As of mid-June, we’ve been on the road for three years full-time. Our blog is lagging behind, but before life gets too much more away from me, I want to share a few thoughts about how it’s going.
I’m writing this from the sofa, where I’m propped up with pillows and heat packs, anti-inflammatories and arnica salve close at hand. This is where I’ve spent the past three days, recovering from wrenching my back while kayaking. This is a challenging part of traveling—I would rather be in our hometown, where my acupuncturist and chiropractor are trusted friends. (For that matter, that’s where my trusted hair stylist is, too. I can’t tell you how many questionable haircuts I’ve had in the past three years.)
Because I’m generally several weeks behind in writing our blog, I have the luxury of looking at our life from the perspective of a few weeks’ distance. From that safe place—and a conscious choice to focus on the positive—things usually look pretty darned rosy. In truth, they are.
It’s not always so wonderful in the present moment, though.
I’ve written about the more difficult challenges we’ve faced in the past three years—the loss of our dear friend Kevin, who died suddenly not long after we embarked on our fulltime journey. The loss of our sweet kitty, who joined us for the first year-and-a-half of our travels. Our big boo-boo in the desert, where we wrecked our trailer and were out of our home for six weeks. The outpouring of support that we received, including from friends on our blog, carried us through those painful times.
There have been plenty of minor bumps in the road, too. I rarely write about those, because they fade from memory pretty quickly given some time and distance. These include expensive and sometimes unexpected truck and trailer repairs and computers and cameras going belly-up. There’s also been some not-so-minor stuff like cataract surgery for Eric and an anaphylactic reaction to antibiotics for me—but by the time all of that was over with, I didn’t want to think about it anymore.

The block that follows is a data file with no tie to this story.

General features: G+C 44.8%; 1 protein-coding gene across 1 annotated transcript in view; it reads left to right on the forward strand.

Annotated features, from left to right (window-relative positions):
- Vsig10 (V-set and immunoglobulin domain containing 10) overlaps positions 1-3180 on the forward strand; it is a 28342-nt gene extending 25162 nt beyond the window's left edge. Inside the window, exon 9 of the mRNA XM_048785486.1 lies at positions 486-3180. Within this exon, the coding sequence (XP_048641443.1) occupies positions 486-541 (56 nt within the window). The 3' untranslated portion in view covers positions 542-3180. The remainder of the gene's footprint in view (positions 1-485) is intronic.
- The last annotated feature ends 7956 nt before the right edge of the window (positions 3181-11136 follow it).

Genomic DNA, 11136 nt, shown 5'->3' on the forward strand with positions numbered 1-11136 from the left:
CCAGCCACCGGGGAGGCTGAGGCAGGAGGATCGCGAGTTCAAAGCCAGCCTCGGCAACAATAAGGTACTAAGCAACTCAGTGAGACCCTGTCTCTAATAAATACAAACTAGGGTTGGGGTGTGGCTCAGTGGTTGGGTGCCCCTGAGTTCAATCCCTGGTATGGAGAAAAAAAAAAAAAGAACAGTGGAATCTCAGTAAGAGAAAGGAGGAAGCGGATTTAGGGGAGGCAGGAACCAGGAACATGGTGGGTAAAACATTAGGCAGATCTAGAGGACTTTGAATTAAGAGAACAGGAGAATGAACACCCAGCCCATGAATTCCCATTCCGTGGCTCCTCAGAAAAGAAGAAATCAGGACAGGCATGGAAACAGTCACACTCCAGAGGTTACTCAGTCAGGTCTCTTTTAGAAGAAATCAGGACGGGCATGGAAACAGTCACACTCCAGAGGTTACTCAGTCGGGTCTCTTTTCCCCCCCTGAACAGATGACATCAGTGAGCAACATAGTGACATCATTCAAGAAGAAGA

We’ve been on Lopez Island since late June, enjoying what we’ve come to think of as our summer home. But our arrival was marred when we awoke two nights later to find ourselves ankle-deep in water inside of our trailer. We’re still dealing with the aftermath—everything has throughly dried out, but Eric is facing two days on his back beneath the trailer to replace the insulation, and we’re deciding where we’ll go to have new flooring installed when we leave the island. (I hated the little strip of carpet in the living room and bedroom from the beginning, but I assure you this was not my plan for getting rid of it.)
The bright spot in that incident? It wasn’t the black water tank.
The leak was the crowning event in a long string of relatively minor (albeit expensive) things that have occurred over the past several months. For a week in late June, while tearing out sopping wet insulation and carpeting and prying up five million carpet staples (the carpet installer clearly had way too much caffeine), we seriously questioned whether or not we wanted to continue this journey. We were exhausted and discouraged by this latest mishap.